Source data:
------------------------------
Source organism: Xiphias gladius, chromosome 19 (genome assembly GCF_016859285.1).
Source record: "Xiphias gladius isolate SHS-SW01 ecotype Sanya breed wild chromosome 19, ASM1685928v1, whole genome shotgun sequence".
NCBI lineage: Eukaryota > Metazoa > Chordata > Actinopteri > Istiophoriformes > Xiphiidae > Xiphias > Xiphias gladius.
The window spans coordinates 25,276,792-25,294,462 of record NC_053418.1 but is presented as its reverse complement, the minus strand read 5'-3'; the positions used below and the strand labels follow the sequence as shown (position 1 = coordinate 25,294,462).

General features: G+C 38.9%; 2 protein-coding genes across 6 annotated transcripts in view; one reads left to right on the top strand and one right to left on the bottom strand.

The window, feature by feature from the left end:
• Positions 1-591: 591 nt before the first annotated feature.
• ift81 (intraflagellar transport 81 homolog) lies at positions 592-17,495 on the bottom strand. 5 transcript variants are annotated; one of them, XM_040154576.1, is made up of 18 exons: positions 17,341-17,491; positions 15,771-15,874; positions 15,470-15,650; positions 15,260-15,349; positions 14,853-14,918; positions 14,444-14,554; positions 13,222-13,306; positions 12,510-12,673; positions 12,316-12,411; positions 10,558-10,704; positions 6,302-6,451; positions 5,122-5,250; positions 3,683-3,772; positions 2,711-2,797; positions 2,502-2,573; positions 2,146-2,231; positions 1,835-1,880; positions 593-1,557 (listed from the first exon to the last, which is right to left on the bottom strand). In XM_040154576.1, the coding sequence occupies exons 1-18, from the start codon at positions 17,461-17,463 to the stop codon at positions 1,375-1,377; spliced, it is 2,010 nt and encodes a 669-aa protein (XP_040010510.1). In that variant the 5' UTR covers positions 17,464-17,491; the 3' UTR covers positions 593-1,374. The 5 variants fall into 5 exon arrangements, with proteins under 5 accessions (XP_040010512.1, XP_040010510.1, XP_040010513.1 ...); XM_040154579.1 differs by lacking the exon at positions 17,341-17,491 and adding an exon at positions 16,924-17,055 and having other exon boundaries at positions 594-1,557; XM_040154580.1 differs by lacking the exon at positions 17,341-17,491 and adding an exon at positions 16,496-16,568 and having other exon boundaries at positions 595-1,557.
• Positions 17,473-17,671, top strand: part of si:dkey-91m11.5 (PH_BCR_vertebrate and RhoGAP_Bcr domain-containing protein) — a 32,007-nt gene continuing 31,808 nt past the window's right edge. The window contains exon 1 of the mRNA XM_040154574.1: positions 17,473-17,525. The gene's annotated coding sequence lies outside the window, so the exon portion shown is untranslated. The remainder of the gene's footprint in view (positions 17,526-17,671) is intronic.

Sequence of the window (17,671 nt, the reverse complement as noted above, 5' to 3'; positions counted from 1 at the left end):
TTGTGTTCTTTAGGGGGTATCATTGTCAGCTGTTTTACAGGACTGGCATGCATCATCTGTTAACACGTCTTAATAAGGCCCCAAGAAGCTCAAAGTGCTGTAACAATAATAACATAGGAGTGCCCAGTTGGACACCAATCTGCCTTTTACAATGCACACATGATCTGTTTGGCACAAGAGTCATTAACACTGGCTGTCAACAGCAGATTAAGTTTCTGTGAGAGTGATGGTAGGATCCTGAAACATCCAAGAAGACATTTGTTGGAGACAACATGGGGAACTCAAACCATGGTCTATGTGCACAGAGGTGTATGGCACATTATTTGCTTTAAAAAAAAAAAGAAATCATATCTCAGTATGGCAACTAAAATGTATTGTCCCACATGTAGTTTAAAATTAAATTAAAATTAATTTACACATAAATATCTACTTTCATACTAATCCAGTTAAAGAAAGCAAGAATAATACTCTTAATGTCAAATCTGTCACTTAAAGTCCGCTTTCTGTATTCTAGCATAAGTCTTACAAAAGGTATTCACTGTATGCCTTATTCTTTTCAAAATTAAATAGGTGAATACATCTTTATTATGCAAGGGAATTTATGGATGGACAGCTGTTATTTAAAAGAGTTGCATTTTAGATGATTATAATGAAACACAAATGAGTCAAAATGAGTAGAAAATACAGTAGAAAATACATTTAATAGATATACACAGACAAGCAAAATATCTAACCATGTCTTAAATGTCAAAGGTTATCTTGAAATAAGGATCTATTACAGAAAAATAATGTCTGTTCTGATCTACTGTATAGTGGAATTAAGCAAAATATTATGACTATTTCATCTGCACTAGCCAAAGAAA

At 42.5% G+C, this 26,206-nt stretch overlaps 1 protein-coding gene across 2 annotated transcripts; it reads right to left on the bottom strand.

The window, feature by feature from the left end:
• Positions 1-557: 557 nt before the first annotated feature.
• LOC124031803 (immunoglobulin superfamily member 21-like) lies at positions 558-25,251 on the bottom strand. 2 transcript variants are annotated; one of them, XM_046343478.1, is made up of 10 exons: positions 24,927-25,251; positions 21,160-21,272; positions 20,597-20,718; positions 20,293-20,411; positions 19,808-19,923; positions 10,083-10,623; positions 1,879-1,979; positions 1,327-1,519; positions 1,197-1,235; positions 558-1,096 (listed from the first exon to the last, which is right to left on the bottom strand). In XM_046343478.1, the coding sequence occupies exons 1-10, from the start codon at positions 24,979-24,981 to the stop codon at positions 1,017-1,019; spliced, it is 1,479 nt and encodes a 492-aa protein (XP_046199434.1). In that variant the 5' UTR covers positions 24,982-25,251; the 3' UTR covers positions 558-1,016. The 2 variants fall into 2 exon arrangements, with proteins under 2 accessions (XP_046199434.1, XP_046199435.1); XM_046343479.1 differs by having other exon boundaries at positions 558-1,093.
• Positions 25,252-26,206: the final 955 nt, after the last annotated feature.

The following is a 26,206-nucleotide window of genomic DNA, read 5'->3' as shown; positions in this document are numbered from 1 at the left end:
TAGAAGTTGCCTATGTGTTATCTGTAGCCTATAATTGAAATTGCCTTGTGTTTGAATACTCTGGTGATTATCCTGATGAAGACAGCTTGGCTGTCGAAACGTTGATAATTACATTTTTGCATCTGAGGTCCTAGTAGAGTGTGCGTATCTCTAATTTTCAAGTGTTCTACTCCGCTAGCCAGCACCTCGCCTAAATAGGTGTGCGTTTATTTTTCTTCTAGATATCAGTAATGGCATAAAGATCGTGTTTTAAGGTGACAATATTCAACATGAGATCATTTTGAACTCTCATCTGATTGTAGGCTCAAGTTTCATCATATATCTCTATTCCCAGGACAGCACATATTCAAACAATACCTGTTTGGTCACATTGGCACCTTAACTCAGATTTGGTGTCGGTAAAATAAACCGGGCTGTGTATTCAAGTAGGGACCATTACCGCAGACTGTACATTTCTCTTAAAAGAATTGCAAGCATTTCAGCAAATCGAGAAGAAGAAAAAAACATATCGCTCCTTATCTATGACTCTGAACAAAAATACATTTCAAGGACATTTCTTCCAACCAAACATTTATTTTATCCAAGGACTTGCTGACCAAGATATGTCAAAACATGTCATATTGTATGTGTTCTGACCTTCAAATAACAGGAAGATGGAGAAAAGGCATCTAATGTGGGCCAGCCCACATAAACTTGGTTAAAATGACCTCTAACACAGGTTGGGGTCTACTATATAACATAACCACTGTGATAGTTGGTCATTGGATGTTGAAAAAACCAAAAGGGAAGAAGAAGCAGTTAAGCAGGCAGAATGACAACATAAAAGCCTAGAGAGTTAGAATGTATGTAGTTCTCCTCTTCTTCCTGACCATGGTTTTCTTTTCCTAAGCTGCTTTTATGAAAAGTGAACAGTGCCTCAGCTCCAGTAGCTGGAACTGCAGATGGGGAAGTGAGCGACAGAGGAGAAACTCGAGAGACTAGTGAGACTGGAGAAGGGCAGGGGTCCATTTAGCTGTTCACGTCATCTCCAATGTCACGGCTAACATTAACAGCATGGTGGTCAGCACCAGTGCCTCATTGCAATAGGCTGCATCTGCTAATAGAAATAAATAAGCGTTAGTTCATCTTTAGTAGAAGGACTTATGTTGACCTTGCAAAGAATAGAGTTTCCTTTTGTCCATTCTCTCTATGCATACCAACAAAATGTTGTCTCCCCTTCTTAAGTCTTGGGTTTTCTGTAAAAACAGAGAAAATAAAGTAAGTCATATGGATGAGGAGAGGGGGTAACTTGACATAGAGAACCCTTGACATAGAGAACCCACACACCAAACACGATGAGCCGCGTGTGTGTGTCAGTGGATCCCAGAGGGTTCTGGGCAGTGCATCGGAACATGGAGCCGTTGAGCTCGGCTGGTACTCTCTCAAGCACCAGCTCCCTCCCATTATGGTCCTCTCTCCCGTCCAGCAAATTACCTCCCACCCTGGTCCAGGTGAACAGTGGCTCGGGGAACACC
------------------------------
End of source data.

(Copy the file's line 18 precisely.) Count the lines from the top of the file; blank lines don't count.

TAGAAGTTGCCTATGTGTTATCTGTAGCCTATAATTGAAATTGCCTTGTGTTTGAATACTCTGGTGATTATCCTGATGAAGACAGCTTGGCTGTCGAAACGTTGATAATTACATTTTTGCATCTGAGGTCCTAGTAGAGTGTGCGTATCTCTAATTTTCAAGTGTTCTACTCCGCTAGCCAGCACCTCGCCTAAATAGGTGTGCGTTTATTTTTCTTCTAGATATCAGTAATGGCATAAAGATCGTGTTTTAAGGTGACAATATTCAACATGAGATCATTTTGAACTCTCATCTGATTGTAGGCTCAAGTTTCATCATATATCTCTATTCCCAGGACAGCACATATTCAAACAATACCTGTTTGGTCACATTGGCACCTTAACTCAGATTTGGTGTCGGTAAAATAAACCGGGCTGTGTATTCAAGTAGGGACCATTACCGCAGACTGTACATTTCTCTTAAAAGAATTGCAAGCATTTCAGCAAATCGAGAAGAAGAAAAAAACATATCGCTCCTTATCTATGACTCTGAACAAAAATACATTTCAAGGACATTTCTTCCAACCAAACATTTATTTTATCCAAGGACTTGCTGACCAAGATATGTCAAAACATGTCATATTGTATGTGTTCTGACCTTCAAATAACAGGAAGATGGAGAAAAGGCATCTAATGTGGGCCAGCCCACATAAACTTGGTTAAAATGACCTCTAACACAGGTTGGGGTCTACTATATAACATAACCACTGTGATAGTTGGTCATTGGATGTTGAAAAAACCAAAAGGGAAGAAGAAGCAGTTAAGCAGGCAGAATGACAACATAAAAGCCTAGAGAGTTAGAATGTATGTAGTTCTCCTCTTCTTCCTGACCATGGTTTTCTTTTCCTAAGCTGCTTTTATGAAAAGTGAACAGTGCCTCAGCTCCAGTAGCTGGAACTGCAGATGGGGAAGTGAGCGACAGAGGAGAAACTCGAGAGACTAGTGAGACTGGAGAAGGGCAGGGGTCCATTTAGCTGTTCACGTCATCTCCAATGTCACGGCTAACATTAACAGCATGGTGGTCAGCACCAGTGCCTCATTGCAATAGGCTGCATCTGCTAATAGAAATAAATAAGCGTTAGTTCATCTTTAGTAGAAGGACTTATGTTGACCTTGCAAAGAATAGAGTTTCCTTTTGTCCATTCTCTCTATGCATACCAACAAAATGTTGTCTCCCCTTCTTAAGTCTTGGGTTTTCTGTAAAAACAGAGAAAATAAAGTAAGTCATATGGATGAGGAGAGGGGGTAACTTGACATAGAGAACCCTTGACATAGAGAACCCACACACCAAACACGATGAGCCGCGTGTGTGTGTCAGTGGATCCCAGAGGGTTCTGGGCAGTGCATCGGAACATGGAGCCGTTGAGCTCGGCTGGTACTCTCTCAAGCACCAGCTCCCTCCCATTATGGTCCTCTCTCCCGTCCAGCAAATTACCTCCCACCCTGGTCCAGGTGAACAGTGGCTCGGGGAACACC